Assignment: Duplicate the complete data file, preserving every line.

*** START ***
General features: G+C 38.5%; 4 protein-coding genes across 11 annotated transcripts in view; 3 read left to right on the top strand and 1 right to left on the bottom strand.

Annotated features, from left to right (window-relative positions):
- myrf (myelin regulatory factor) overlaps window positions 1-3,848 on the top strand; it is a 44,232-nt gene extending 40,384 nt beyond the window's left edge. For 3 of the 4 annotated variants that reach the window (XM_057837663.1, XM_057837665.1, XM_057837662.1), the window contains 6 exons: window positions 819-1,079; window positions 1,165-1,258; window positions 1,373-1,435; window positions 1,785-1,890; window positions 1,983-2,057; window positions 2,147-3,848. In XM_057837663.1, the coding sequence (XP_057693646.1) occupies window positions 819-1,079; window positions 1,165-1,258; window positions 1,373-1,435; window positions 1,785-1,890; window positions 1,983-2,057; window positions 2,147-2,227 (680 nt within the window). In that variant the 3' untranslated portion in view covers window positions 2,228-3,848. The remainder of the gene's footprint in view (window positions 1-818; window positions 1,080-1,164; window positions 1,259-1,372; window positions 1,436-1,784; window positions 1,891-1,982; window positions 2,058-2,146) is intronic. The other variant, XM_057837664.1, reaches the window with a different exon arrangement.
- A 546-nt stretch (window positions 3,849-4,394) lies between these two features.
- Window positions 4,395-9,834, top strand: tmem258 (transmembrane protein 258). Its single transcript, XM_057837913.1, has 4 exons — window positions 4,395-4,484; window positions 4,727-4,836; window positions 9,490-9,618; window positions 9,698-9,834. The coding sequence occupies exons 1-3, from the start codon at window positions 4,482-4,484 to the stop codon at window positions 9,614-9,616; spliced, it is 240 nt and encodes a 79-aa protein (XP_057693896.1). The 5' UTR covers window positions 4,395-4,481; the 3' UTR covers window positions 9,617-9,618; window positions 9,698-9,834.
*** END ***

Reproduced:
General features: G+C 38.5%; 4 protein-coding genes across 11 annotated transcripts in view; 3 read left to right on the top strand and 1 right to left on the bottom strand.

Annotated features, from left to right (window-relative positions):
- myrf (myelin regulatory factor) overlaps window positions 1-3,848 on the top strand; it is a 44,232-nt gene extending 40,384 nt beyond the window's left edge. For 3 of the 4 annotated variants that reach the window (XM_057837663.1, XM_057837665.1, XM_057837662.1), the window contains 6 exons: window positions 819-1,079; window positions 1,165-1,258; window positions 1,373-1,435; window positions 1,785-1,890; window positions 1,983-2,057; window positions 2,147-3,848. In XM_057837663.1, the coding sequence (XP_057693646.1) occupies window positions 819-1,079; window positions 1,165-1,258; window positions 1,373-1,435; window positions 1,785-1,890; window positions 1,983-2,057; window positions 2,147-2,227 (680 nt within the window). In that variant the 3' untranslated portion in view covers window positions 2,228-3,848. The remainder of the gene's footprint in view (window positions 1-818; window positions 1,080-1,164; window positions 1,259-1,372; window positions 1,436-1,784; window positions 1,891-1,982; window positions 2,058-2,146) is intronic. The other variant, XM_057837664.1, reaches the window with a different exon arrangement.
- A 546-nt stretch (window positions 3,849-4,394) lies between these two features.
- Window positions 4,395-9,834, top strand: tmem258 (transmembrane protein 258). Its single transcript, XM_057837913.1, has 4 exons — window positions 4,395-4,484; window positions 4,727-4,836; window positions 9,490-9,618; window positions 9,698-9,834. The coding sequence occupies exons 1-3, from the start codon at window positions 4,482-4,484 to the stop codon at window positions 9,614-9,616; spliced, it is 240 nt and encodes a 79-aa protein (XP_057693896.1). The 5' UTR covers window positions 4,395-4,481; the 3' UTR covers window positions 9,617-9,618; window positions 9,698-9,834.